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City Council faces Baltimore Ravine

Residents have various concerns while proponent sees ‘smart growth’
By: Bridget Jones, Journal Staff Writer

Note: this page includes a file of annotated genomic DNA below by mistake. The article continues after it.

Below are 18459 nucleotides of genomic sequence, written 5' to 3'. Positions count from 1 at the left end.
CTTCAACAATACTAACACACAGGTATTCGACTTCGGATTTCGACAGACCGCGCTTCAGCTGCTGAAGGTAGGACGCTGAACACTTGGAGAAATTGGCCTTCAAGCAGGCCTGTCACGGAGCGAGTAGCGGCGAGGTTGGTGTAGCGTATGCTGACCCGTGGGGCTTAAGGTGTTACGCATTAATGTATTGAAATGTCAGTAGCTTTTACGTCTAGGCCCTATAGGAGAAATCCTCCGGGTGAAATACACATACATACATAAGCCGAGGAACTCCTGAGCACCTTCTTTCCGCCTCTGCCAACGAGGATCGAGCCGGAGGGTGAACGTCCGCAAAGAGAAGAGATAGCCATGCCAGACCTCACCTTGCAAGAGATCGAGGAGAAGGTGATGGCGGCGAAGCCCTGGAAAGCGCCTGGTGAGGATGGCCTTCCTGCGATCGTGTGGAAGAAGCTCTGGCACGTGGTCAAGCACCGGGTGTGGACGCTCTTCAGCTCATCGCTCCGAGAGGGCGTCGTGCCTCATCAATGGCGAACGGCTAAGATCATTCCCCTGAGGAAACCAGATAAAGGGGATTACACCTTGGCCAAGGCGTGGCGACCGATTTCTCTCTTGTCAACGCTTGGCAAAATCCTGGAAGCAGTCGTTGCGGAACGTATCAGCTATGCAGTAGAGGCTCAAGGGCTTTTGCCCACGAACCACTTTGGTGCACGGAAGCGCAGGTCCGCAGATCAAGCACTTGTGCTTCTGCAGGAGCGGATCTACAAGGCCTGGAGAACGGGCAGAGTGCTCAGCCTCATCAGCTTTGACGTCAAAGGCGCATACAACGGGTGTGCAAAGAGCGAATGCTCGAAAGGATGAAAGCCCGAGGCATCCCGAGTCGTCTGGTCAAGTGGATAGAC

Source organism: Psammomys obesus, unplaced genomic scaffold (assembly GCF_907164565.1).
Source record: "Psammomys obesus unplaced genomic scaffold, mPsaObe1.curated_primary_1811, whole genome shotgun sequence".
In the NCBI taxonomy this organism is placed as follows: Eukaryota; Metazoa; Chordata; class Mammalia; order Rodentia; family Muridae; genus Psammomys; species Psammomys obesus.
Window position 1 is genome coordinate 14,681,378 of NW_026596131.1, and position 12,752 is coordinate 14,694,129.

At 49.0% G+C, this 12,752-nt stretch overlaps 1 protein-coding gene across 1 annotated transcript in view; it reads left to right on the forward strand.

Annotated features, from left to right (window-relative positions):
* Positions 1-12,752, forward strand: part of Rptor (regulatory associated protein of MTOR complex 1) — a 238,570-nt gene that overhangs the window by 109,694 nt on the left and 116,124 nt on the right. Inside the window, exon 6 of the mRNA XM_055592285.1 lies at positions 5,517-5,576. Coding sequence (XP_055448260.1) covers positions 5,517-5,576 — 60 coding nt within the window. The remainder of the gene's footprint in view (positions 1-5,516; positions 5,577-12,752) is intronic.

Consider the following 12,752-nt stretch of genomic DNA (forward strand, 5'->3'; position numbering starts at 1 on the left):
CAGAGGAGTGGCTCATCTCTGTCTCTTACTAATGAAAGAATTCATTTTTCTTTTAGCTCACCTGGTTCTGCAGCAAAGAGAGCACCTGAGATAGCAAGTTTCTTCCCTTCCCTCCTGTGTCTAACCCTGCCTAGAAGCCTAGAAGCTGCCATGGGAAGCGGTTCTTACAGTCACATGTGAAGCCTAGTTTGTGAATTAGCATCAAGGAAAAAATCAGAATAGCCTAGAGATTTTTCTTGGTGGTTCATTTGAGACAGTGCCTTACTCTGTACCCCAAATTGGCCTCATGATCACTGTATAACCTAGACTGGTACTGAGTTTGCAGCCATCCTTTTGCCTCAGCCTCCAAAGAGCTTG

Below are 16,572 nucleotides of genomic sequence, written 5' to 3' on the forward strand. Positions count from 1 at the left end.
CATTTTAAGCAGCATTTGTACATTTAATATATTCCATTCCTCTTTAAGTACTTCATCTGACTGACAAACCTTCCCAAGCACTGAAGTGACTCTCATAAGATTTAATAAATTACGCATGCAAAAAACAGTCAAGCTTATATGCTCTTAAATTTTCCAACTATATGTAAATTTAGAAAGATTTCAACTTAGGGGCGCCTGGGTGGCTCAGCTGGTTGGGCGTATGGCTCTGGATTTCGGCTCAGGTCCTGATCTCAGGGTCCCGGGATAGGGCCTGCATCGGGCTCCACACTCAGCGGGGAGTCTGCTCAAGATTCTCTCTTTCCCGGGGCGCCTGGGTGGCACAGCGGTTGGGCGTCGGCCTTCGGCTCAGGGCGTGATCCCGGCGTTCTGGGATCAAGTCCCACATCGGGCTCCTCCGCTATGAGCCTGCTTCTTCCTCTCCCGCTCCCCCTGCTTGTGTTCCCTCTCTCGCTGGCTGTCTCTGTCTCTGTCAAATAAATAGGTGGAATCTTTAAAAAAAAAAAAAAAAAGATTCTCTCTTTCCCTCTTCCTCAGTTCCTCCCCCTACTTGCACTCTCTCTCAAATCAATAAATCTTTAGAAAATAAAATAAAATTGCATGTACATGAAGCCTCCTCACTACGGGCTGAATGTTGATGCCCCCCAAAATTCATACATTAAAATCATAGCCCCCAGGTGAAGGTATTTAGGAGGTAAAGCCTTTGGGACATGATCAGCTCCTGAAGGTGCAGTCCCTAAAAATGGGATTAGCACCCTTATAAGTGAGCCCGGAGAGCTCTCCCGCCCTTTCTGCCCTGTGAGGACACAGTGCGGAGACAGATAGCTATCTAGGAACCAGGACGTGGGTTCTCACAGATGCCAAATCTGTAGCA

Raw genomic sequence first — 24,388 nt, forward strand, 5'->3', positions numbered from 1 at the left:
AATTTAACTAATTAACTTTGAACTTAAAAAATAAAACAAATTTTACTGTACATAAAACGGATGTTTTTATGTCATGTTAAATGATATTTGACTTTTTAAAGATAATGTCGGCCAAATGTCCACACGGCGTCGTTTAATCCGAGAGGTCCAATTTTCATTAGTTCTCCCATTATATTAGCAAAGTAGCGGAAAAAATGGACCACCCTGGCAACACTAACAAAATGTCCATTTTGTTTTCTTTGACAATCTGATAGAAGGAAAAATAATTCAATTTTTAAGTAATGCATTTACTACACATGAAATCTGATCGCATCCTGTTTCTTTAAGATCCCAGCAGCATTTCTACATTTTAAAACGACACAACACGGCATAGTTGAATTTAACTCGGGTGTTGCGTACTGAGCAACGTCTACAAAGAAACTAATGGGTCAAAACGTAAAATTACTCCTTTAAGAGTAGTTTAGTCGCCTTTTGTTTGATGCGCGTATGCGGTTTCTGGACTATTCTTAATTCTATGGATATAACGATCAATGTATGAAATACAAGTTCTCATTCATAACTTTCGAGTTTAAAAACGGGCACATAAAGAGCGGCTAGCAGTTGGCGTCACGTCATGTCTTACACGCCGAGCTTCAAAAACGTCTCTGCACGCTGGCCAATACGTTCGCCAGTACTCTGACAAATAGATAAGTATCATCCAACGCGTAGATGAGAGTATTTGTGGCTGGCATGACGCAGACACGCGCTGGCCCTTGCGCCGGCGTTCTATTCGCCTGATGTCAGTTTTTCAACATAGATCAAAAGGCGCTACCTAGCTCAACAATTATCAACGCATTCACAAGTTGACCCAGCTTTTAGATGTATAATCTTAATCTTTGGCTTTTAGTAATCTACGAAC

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The first phase of a project that could have Auburn’s population booming with a potential 725 new homes and 90,000 square feet of new commercial space could be approved tonight. At 6 p.m. tonight the Auburn City Council is scheduled to analyze and possibly make a decision on Plan Area 1 of the Baltimore Ravine Specific Plan as well as an appeal by Mark Smith, a former Auburn planning commissioner. The meeting is scheduled for Auburn’s City Hall Council Chambers. Smith appealed the two parts of the project the Planning Commission approved at its Nov. 16 meeting: the certification of the final environmental impact report and the large lot tentative map. The Planning Commission also sent a recommendation of approval of Plan Area 1 to the City Council. The entire Baltimore Ravine project is planned to include 725 homes, 90,000 square feet of commercial space and 143 acres of open space. Plan Area 1 is currently proposed for development. This area calls for 270 housing units and 54.5 acres of open space. There is no current timeframe of when Plan Area 2 would come up for development. Baltimore Ravine is located between the westbound Union Pacific Railroad track to the south, Auburn-Folsom Road to the east and Interstate 80 to the north and northwest. It is approximately two miles from Downtown Auburn. The main access for Plan Area 1 is scheduled to be constructed off Herdal Drive. If Plan Area 1 were developed, Rogers Lane would serve as a temporary secondary access point. Once 76 units were built the developer would construct a road connecting Herdal Drive and Werner Road. Perry Ranch Road would serve as a permanent emergency access road. At tonight’s council meeting, agenda items to be considered include considering Smith’s appeal, approving the General Plan Amendment associated with the Baltimore Ravine Specific Plan and Study Area Project, approving the Baltimore Ravine Specific Plan and Study Area Project, and introducing and holding a first reading of an ordinance approving a rezone for Plan Area 1. The agenda also includes the possibility of introducing and holding a first reading of an ordinance approving a development agreement between the city and Baltimore Ravine Investors, LLC and adopting the Statement of Reasons to Permit Development in a Mineral Resource Zone. Opponents of the project have expressed a major concern over the possibility of the housing development being constructed and then remaining empty, adding more homes to Auburn’s already soft housing market. In a previous Journal report JoAnn Martinelli, who lives on Norman Way off Herdal Drive, said nearby neighbors fear the new homes may end up like so many other foreclosures in the local area. “If these homes are foreclosed upon you will have empty lots … where fires could start because nobody’s living there,” Martinelli said. “It could be so disastrous in so many ways.” Stephen Des Jardins, the developer for the infrastructure of the project, said in a previous Journal report that if the project is approved, he would like to see infrastructure construction begin in 2012, with houses potentially going up in less than five years. Sue Thompson, owner of HomeTown Realtors in Auburn, has said that it’s hard to judge any future housing market by today’s market, because the housing market always turns. Baltimore Ravine opponents have also shared concerns about traffic, falling property values, wildlife, historical resources, lack of public safety officers and school overloads. Norman Way resident Norman Chavez said that Herdal Drive would be flooded with vehicles if the project were approved. “They are talking about 270 units,” Chavez said. “You multiply it by two (vehicles) … and you multiply it by three for three trips a day … that is 1,500 trips a day. Traffic is something that should not be ignored.” Norman Way resident Ruth Young said that she was concerned about wildlife in the area. “One of my big concerns is there is no protection of wildlife,” Young said. “Where do they all go? I don’t see a need for the project, because most of us don’t want Auburn to be a Roseville. Our whole lives will be disrupted.” Terry Davis, a conservation program coordinator for the Sierra Club Mother Lode Chapter, said in a past Journal report that he sees Baltimore Ravine as a smart-growth project that will encourage those who live in it to have a smaller impact on the environment. “More than half of the Baltimore Ravine homes would be in higher density, clustered close to a village-style commercial center,” Davis said. “Those residents who live in or near the village will be able to find some of their shopping and restaurant needs within walking distance, without even having to get in their cars. Residents beyond the village will only have a short drive to get many of the things they need, not having to drive to a shopping center miles away. That means Baltimore Ravine residents would be responsible for less air pollution and have smaller carbon footprints than those who live in suburbs or rural residential.” Reach Bridget Jones at bridgetj@goldcountrymedia.com